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Monday, April 13, 2015

Midori Traveler's Notebook

I want to apologize to everyone who has ever recommended I try a Midori Traveler's Notebook (including Rori, Steve, my mom, and many others) and I ignored their advice. I have plenty of excuses: I didn't want to get into another planner system. I thought I was wedded to bound books and the booklets seemed too impermanent. It was a rabbit hole I didn't want to go down.

But recently I changed my mind. We had a weekend trip over Easter, and as I always do when I travel I discovered my bag is too darn heavy. So when I got home I started thinking of ways to lighten up the load. One thing I did was to buy a cotton crossbody bag to use instead of my (nice but heavy) leather one. Then I started thinking about my planner situation.

Long story short, I've switched around my planners a lot this year. A lot. Every planner I've tried this year has been big, and most have been heavy. And, I was still using a large Moleskine notebook as my Bullet Journal (as detailed in this post). I was tired of carrying so much stuff around.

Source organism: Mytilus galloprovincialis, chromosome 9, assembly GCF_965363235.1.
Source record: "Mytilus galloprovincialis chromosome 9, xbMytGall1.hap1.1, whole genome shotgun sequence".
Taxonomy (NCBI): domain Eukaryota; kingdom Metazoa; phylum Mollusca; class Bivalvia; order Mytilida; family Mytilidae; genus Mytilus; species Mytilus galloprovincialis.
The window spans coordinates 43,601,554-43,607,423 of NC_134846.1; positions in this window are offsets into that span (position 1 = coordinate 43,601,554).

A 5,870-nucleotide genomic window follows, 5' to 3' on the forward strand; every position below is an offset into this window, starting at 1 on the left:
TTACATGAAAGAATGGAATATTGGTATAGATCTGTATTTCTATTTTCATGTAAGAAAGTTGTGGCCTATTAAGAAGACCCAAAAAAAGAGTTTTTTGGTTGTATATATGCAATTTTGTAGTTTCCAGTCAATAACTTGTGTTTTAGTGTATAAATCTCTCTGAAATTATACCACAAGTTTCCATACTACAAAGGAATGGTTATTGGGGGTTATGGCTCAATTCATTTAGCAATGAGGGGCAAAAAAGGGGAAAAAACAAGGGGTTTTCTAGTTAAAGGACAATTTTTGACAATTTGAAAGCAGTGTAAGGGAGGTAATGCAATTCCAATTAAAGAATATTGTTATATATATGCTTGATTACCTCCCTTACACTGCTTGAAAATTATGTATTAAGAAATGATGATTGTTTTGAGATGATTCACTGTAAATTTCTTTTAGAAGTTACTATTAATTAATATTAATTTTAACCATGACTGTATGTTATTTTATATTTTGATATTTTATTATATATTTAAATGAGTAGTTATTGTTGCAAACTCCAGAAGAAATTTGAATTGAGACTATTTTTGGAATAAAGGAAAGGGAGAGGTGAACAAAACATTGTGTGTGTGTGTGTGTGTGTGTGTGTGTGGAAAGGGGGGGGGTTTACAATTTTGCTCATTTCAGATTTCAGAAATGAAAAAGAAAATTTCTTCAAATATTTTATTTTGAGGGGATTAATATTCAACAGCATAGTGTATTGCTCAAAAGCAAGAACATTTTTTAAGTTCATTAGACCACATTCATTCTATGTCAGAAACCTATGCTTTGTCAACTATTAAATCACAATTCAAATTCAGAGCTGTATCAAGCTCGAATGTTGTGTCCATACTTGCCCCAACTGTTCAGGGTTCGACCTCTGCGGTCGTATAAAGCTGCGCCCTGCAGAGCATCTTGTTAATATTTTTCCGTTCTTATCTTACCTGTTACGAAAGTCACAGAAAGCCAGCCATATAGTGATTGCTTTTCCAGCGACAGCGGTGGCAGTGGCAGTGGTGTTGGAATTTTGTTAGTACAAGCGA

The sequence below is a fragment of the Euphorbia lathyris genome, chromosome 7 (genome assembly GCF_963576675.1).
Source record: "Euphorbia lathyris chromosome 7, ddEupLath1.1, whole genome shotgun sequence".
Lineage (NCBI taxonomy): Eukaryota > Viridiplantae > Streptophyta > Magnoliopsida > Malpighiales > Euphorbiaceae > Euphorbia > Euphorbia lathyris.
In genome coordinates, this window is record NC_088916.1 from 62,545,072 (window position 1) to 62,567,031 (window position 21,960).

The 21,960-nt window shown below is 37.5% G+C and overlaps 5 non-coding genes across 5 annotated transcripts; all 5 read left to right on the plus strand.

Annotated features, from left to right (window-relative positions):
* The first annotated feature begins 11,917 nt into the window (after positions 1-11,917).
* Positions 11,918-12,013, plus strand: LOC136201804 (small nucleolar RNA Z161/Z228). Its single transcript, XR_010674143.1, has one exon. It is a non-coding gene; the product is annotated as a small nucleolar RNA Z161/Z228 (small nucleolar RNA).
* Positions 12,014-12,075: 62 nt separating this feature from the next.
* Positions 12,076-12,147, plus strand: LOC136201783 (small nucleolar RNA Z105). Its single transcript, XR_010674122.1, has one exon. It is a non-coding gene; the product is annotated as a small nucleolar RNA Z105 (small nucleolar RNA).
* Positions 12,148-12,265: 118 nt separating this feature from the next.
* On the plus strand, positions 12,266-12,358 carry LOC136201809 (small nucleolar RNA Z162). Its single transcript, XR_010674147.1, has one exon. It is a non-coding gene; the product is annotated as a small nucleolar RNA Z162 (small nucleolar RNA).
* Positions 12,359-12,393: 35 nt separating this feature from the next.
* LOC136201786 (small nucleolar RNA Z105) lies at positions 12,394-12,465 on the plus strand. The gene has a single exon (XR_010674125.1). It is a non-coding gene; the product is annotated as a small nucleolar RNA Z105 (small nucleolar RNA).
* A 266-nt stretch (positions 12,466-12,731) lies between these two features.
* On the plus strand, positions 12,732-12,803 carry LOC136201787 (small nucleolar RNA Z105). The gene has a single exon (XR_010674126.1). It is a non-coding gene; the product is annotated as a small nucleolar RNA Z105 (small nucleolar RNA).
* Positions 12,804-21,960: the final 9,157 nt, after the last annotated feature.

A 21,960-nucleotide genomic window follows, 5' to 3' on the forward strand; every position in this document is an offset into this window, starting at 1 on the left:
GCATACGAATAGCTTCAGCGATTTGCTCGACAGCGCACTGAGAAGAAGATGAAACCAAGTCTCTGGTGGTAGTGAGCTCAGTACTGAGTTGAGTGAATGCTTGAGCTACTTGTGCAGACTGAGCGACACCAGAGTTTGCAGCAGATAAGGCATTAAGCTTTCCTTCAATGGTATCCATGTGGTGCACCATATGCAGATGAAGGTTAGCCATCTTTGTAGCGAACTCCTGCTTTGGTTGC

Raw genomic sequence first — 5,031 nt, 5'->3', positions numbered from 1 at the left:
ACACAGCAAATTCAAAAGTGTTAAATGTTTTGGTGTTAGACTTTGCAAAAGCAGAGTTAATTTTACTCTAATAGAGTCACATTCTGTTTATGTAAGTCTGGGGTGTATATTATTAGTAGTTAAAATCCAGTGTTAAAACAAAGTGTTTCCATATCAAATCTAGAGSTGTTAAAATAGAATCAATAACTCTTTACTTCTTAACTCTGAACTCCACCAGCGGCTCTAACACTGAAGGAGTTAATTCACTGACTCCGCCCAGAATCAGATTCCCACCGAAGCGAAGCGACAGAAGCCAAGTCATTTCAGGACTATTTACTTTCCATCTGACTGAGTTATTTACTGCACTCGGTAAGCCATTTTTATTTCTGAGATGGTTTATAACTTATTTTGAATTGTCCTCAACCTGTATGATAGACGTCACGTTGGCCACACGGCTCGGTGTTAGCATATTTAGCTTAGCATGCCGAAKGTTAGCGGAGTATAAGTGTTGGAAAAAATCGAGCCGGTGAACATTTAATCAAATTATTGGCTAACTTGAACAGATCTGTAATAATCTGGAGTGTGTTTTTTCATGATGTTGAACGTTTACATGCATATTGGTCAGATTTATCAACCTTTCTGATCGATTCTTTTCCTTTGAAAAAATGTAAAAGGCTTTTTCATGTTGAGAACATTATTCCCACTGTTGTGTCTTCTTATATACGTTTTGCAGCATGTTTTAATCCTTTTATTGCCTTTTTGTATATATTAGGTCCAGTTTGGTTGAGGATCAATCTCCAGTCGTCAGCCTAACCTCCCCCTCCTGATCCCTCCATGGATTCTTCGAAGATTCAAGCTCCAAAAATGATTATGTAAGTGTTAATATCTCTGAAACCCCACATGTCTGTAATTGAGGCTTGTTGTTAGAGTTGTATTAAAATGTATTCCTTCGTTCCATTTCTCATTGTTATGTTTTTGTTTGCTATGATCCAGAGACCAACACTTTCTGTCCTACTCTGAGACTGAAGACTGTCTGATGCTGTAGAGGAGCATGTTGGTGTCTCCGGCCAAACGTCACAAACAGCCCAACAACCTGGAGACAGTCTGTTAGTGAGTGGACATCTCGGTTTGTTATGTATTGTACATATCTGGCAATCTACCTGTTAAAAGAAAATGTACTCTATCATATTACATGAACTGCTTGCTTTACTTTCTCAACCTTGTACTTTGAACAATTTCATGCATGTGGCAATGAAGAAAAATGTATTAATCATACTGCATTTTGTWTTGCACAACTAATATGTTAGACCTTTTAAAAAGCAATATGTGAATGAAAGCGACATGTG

Now I can't remember what made me think of trying the Traveler's Notebook. My mom sent it to me awhile ago, probably more than a year ago. She used it for awhile then switched to something else, maybe a fauxdori?

Anyway, I like the Midori, the brown leather, and the way my mom had already decked the whole thing out with several pockets, a pen loop and some other stuff.

Here is the cover, I love the character marks! I have updated this photo to show the thistle charm (representing Scotland, where I live) that arrived after I originally published this post. At the bottom you can see the Thor hammer I got in Iceland last year hanging from the pagemarker.

Here is a closeup of the thistle charm. I just love it. I got it from charmmakers.co.uk and the shipping was fast.  There are a few thistle designs to choose from, I got this one. There's a really cool page on their website showing how they make the silver charms, I had no idea the process was so complicated!

Here is a closeup of the Thor hammer. It was actually a keychain the but the keychain part broke off. I didn't know what I was going to do with it but this is a perfect purpose for it!